1. Cigarette case: The cigarette case introduced in Act 1 acts as a source for introducing the conflict. It leads the audience to discover John and Algernon’s double lives and introduces the notion of ‘Bunburying’ as named by Algernon.

2. Food: Food is used as a prop quite frequently throughout the play. In Act 1, we see Algernon preparing cucumber sandwiches for the arrival of Lady Bracknell and bread and butter for Gwendolen. Wilde uses the choice of foods and the characters’ devotion towards them as indicators of their high-class position and their prioritization of outward appearances and social conventions.

Algernon informs John that, “Gwendolen is devoted to bread and butter,” which is later revealed in Act 3 is due to bread and butter being ‘fashionable.’ Furthermore, she rejects cake and sugar as offered by Cecily on grounds that they are “not fashionable any more” and that “Cake is rarely seen at the best houses nowadays.” This allows the playwright to characterize Gwendolen as a character who is more anxious with outward appearances and to be fashionable and witty rather than intellectual or serious. Food also serves as a source of conflict as it fuels the spat between Cecily and Gwendolen in Act 2, where Cecily’s imprudences in response to Gwendolen’s haughtiness and insults makes Gwendolen say that cecily might be ‘going too far.”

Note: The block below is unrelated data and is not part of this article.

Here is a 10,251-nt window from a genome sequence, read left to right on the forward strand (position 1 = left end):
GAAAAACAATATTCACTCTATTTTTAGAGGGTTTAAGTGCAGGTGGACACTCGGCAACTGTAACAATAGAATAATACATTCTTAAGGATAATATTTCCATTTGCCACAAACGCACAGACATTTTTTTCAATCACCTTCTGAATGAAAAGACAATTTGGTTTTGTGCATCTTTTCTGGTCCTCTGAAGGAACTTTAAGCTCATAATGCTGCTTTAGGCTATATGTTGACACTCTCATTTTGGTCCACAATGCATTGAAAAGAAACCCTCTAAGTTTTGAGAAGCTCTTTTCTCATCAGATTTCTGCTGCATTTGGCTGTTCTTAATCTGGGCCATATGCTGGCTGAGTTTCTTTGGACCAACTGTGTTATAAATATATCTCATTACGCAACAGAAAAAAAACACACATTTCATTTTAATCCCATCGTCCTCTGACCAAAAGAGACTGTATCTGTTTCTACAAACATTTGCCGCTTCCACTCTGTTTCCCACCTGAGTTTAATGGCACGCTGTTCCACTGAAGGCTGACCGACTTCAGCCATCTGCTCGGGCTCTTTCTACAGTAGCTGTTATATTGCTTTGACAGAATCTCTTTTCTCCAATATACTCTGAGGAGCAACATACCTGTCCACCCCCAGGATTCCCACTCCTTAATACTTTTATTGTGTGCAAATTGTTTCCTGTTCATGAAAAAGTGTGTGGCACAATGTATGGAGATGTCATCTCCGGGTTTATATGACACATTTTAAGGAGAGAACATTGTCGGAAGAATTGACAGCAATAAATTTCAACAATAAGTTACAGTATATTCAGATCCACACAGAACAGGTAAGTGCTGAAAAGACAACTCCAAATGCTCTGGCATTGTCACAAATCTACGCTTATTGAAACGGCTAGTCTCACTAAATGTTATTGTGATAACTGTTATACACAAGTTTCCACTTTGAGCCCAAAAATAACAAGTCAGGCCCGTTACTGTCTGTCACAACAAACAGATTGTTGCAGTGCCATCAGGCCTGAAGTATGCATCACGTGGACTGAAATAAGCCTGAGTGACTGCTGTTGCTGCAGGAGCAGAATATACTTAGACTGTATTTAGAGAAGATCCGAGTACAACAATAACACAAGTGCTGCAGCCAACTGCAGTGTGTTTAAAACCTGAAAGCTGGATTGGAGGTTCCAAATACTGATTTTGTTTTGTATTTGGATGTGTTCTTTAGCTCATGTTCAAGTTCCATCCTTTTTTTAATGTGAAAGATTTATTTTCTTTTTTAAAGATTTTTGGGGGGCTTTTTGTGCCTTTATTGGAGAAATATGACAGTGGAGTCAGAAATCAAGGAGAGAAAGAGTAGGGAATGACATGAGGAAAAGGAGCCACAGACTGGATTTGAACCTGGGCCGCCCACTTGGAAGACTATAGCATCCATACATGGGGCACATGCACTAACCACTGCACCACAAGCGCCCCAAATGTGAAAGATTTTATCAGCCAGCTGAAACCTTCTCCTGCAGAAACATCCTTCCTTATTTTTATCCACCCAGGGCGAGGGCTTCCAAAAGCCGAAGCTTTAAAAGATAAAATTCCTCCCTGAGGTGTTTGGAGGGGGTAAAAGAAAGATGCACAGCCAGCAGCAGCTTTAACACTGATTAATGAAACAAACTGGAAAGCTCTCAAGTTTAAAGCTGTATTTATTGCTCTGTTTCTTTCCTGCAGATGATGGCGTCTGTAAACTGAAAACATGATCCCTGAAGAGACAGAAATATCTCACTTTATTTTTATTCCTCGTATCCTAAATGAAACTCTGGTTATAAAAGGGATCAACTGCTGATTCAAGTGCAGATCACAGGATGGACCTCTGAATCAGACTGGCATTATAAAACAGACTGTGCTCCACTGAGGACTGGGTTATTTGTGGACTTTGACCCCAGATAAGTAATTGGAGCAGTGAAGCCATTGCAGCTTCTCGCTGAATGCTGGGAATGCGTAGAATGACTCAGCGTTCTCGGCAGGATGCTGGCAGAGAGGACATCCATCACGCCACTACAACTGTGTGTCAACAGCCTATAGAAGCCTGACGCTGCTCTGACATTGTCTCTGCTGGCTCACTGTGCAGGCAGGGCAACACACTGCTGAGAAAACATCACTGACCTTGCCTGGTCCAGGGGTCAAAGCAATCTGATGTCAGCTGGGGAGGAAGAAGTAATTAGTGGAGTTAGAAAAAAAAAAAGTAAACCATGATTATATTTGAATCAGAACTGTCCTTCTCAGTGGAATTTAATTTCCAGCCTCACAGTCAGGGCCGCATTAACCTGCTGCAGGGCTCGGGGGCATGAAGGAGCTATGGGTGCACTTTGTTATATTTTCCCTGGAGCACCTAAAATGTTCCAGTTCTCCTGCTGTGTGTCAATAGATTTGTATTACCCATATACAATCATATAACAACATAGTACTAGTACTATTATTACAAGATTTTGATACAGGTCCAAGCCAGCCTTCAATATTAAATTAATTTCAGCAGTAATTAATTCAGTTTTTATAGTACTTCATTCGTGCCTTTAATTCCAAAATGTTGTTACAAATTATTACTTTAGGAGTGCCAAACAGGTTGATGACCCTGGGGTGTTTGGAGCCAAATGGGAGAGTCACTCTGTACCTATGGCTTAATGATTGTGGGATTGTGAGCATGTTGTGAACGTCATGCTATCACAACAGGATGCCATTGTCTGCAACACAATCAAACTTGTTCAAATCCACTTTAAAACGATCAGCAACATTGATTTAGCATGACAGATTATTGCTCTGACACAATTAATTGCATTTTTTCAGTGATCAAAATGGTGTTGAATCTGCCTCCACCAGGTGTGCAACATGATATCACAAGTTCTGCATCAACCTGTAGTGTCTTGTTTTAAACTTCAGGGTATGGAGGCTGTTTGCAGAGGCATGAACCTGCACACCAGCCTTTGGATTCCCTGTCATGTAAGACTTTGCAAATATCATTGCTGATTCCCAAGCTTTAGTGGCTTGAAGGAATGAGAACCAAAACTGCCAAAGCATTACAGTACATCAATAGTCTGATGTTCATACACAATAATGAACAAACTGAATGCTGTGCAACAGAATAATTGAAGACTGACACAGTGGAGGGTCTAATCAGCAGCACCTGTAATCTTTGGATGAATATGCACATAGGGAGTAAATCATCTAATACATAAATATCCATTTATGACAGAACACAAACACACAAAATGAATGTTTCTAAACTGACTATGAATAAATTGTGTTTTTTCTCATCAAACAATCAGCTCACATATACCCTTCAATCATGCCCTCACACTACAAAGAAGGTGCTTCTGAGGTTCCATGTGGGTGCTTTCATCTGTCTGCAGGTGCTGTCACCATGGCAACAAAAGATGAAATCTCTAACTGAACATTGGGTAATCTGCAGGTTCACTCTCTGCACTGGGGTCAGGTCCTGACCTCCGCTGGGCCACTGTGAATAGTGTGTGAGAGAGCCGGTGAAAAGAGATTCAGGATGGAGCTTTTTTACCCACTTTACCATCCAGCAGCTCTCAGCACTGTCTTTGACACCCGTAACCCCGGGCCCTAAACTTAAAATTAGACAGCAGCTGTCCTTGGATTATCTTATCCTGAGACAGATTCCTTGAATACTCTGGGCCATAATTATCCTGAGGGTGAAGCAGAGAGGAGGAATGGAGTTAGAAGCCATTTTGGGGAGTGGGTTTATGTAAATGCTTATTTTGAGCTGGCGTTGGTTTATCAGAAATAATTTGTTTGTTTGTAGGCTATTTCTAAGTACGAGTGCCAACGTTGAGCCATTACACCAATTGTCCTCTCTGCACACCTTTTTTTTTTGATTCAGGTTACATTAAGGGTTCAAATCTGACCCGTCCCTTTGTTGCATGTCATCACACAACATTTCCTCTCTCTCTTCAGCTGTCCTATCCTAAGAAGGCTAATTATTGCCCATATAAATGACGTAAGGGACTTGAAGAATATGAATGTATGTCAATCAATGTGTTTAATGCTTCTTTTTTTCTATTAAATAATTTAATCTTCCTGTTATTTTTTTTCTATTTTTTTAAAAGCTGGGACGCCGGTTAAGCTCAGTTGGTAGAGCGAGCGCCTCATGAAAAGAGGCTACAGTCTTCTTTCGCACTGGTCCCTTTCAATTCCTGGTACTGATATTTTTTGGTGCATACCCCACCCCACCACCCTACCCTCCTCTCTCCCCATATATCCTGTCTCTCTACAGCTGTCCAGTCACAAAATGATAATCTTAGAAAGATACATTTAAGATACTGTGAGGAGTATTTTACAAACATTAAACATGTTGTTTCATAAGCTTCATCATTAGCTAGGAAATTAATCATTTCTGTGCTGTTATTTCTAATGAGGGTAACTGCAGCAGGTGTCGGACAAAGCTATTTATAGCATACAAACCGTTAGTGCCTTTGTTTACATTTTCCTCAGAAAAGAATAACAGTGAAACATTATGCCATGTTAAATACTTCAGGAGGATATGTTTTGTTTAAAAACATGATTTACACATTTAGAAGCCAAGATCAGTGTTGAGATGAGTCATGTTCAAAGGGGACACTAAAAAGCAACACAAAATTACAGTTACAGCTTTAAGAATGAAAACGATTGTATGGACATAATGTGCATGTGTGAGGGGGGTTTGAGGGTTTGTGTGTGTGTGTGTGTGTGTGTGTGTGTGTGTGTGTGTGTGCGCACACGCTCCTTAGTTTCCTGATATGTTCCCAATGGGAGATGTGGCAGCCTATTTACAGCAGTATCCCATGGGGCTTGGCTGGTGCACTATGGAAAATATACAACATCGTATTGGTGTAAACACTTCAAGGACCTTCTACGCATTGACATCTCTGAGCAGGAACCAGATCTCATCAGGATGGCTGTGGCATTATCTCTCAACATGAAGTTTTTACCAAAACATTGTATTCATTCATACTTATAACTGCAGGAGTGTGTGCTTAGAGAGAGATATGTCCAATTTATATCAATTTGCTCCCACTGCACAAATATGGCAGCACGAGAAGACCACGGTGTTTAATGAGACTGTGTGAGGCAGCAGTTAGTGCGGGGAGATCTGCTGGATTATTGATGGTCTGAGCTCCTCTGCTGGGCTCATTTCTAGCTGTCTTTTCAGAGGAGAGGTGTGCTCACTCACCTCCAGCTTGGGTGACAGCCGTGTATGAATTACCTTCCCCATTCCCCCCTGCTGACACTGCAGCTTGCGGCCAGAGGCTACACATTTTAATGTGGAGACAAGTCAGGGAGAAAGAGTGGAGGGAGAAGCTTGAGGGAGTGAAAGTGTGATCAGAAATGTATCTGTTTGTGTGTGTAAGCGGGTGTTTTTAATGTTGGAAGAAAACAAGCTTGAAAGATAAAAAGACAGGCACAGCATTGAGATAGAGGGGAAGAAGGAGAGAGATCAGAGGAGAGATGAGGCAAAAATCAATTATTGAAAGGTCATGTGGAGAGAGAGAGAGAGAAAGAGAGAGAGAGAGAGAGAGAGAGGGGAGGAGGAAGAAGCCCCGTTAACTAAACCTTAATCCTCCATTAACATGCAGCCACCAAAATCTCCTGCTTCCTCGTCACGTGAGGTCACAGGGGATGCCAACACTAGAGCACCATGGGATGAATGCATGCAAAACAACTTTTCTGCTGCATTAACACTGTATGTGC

Additionally, food provides as a source for light comedy, such as in Algernon’s case, where he steadily devours all the cucumber sandwiches in Act 1, which were meant to be for lady Bracknell. The gusto with which Algernon eats the muffins and John attacks the bread and butter denote towards their lavish lifestyles as their fondness of the expensive foods are clear indications of frequent indulgences.